As further shown in
Typical process conditions for formation of the FSG layer 34, as well as formation of the PSG film 38 and neutralization of the reactive fluorine radicals according to the in-situ method of the present invention, include an RF power of typically about 100 to 3000 watts; an N2O/N2 flow rate of typically about 100 to 10000 sccm; a SiF4/SiH4 flow rate of typically about 100 to 1000 sccm; and a PH3 flow rate of typically about 100 to 1000 sccm.
Referring next to
According to the ex-situ method of the present invention, a phosphorous- and hydrogen-containing gas 54, which is preferably phosphine (PH3) but may be alternative phosphorous-containing and hydrogen-containing gases, is applied to the sidewalls and bottom surface of the via opening 52, as well as the upper surface of the FSG layer 44. This step may be carried out in a conventional CVD process chamber (not shown). The gas 54 is preferably introduced into the process chamber with a N2O/N2 gas mixture. Accordingly, the gas 54 is ionized to form the reactive hydrogen species which combine with the residual fluoride radicals remaining on the surfaces of the FSG layer 44 to form hydrogen fluoride and to form the reactive phosphorous species which combines with oxygen to form a PSG film 56 on the exposed surfaces of the FSG layer 44. The PSG film 56 preferably has a thickness of typically about 100˜500 angstroms. The hydrogen fluoride gas is evacuated from the chamber using the chamber exhaust pump. Additional steps may then be carried out to form a damascene structure (not shown), for example, having a metal inlay (not shown) deposited in the via opening 52.
Typical process conditions for formation of the PSG film 56 and neutralization of the reactive fluorine radicals according to the ex-situ method of the present invention include an RF power of typically about 100 to 3000 watts; an N2O/N2 flow rate of typically about 100 to 10000 sccm; and a PH3 flow rate of typically about 100 to 1000 sccm.
Referring next to
Therefore, in the ex-situ method of the present invention, a phosphorous- and hydrogen-containing gas 70, which is preferably phosphine (PH3) but may be alternative phosphorous-containing and hydrogen-containing gases, is applied to the exposed upper surface of the FSG layer 64. This step may be carried out in a conventional CVD process chamber (not shown). The gas 70 is preferably introduced into the process chamber along with a N2O/N2 gas mixture. The gas 70 is ionized to form the reactive hydrogen species which combine with the residual fluoride radicals remaining on the surfaces of the FSG layer 64 to form hydrogen fluoride and to form the reactive phosphorous species which combines with oxygen to form a PSG film 72, which preferably has a thickness of typically about 100˜200 angstroms, on the exposed surfaces of the FSG layer 64. The hydrogen fluoride gas is evacuated from the chamber using the chamber exhaust pump. Additional steps may then be carried out to complete a damascene structure 74 of which the metal inlay 66 forms a part.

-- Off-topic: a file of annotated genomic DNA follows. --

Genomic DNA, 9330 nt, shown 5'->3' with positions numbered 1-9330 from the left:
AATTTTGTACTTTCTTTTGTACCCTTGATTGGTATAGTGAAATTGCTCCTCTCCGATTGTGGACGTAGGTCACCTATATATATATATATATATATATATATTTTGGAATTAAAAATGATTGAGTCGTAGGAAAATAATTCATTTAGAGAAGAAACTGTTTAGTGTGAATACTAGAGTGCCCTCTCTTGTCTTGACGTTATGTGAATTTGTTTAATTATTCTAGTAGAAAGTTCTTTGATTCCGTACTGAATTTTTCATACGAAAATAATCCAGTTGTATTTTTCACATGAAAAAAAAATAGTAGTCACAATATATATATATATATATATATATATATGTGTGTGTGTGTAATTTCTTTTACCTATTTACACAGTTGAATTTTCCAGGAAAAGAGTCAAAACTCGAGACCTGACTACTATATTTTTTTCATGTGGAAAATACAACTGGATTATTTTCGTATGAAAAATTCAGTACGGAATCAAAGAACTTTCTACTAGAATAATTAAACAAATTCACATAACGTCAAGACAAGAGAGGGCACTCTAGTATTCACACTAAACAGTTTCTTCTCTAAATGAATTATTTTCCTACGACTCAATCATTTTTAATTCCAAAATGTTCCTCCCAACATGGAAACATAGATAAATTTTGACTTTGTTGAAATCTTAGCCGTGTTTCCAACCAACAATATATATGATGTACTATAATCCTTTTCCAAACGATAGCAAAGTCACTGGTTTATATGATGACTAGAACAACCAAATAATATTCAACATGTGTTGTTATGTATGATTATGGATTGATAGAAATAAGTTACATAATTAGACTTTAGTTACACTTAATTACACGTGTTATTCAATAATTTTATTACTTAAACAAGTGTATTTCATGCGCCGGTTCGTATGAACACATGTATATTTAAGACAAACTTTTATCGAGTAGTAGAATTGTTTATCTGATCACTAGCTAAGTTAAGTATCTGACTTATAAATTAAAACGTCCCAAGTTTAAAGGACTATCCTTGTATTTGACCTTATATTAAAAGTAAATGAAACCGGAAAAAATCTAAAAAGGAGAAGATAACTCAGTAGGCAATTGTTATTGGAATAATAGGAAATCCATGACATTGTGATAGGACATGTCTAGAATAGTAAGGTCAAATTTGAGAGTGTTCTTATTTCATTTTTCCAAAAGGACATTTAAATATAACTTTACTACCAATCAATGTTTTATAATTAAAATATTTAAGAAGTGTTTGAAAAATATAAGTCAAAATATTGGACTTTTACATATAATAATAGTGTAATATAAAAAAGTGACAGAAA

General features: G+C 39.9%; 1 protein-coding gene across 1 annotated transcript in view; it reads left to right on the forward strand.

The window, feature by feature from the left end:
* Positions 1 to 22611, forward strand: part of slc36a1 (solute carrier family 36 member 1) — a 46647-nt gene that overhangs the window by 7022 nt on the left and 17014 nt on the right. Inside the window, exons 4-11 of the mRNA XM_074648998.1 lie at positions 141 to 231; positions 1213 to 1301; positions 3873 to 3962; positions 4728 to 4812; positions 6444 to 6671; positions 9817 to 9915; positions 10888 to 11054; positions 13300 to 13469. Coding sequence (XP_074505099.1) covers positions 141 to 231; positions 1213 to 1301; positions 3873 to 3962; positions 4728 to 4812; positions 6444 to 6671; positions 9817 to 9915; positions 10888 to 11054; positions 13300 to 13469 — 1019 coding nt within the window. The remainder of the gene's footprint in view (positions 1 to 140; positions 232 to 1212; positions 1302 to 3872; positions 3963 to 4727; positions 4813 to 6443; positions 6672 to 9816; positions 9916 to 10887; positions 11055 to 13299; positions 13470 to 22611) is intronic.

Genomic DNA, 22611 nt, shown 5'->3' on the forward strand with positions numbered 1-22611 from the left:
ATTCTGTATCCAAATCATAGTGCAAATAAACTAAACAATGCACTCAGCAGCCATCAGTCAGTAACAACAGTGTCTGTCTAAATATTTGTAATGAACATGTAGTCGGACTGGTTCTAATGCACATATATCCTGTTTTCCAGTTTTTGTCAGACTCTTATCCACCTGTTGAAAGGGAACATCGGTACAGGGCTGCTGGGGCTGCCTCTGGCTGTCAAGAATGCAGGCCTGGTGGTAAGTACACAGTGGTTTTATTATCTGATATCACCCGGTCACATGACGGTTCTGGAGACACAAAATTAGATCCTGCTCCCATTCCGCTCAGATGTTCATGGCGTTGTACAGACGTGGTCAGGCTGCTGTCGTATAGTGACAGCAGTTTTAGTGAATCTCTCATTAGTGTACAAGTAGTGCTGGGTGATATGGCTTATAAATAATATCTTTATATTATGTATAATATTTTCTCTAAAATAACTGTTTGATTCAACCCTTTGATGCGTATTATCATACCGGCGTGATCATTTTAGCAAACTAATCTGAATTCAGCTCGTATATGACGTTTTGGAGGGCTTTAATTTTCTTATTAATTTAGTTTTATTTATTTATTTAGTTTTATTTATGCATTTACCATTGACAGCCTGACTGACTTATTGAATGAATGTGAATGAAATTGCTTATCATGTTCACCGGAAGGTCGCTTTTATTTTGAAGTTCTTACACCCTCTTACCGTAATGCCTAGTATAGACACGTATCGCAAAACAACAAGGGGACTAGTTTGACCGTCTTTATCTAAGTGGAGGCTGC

Typical process conditions for formation of the PSG film 72 and neutralization of the reactive fluorine radicals according to the ex-situ method of the present invention include an RF power of typically about 100 to 3000 watts; an N2O/N2 flow rate of typically about 100 to 10000 sccm; and a PH3 flow rate of typically about 100 to 1000 sccm.
A flow diagram which summarizes sequential process steps carried out according to a first embodiment of the ex-situ method for enhancing FSG film stability according to the present invention is shown in
While the preferred embodiments of the invention have been described above, it will be recognized and understood that various modifications can be made in the invention and the appended claims are intended to cover all such modifications which may fall within the spirit and scope of the invention.
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|U.S. Classification||438/786, 257/644, 257/E21.241, 257/E21.276, 257/E21.577, 438/624, 257/E21.576|
|International Classification||H01L21/316, H01L21/473|
|Cooperative Classification||H01L21/022, H01L21/02131, H01L21/02211, H01L21/31629, H01L21/76831, H01L21/76834, H01L21/02129, H01L21/3105, H01L21/76829, H01L21/76801, H01L21/76826, H01L21/02274|
|European Classification||H01L21/02K2C3, H01L21/02K2C7C2, H01L21/768B10S, H01L21/768B10, H01L21/02K2C1L1B, H01L21/02K2C1L1F, H01L21/02K2E3B6B, H01L21/3105, H01L21/768B, H01L21/768B10B, H01L21/316B6, H01L21/768B8P|
|Nov 30, 2004||AS||Assignment|
Owner name: TAIWAN SEMICONDUCTOR MANUFACTURING CO. LTD., TAIWA
Free format text: ASSIGNMENT OF ASSIGNORS INTEREST;ASSIGNORS:TSAI, CHENG-YUAN;CHOU, YOU-HUA;LIN, CHIH-LUNG;REEL/FRAME:017611/0057
Effective date: 20040511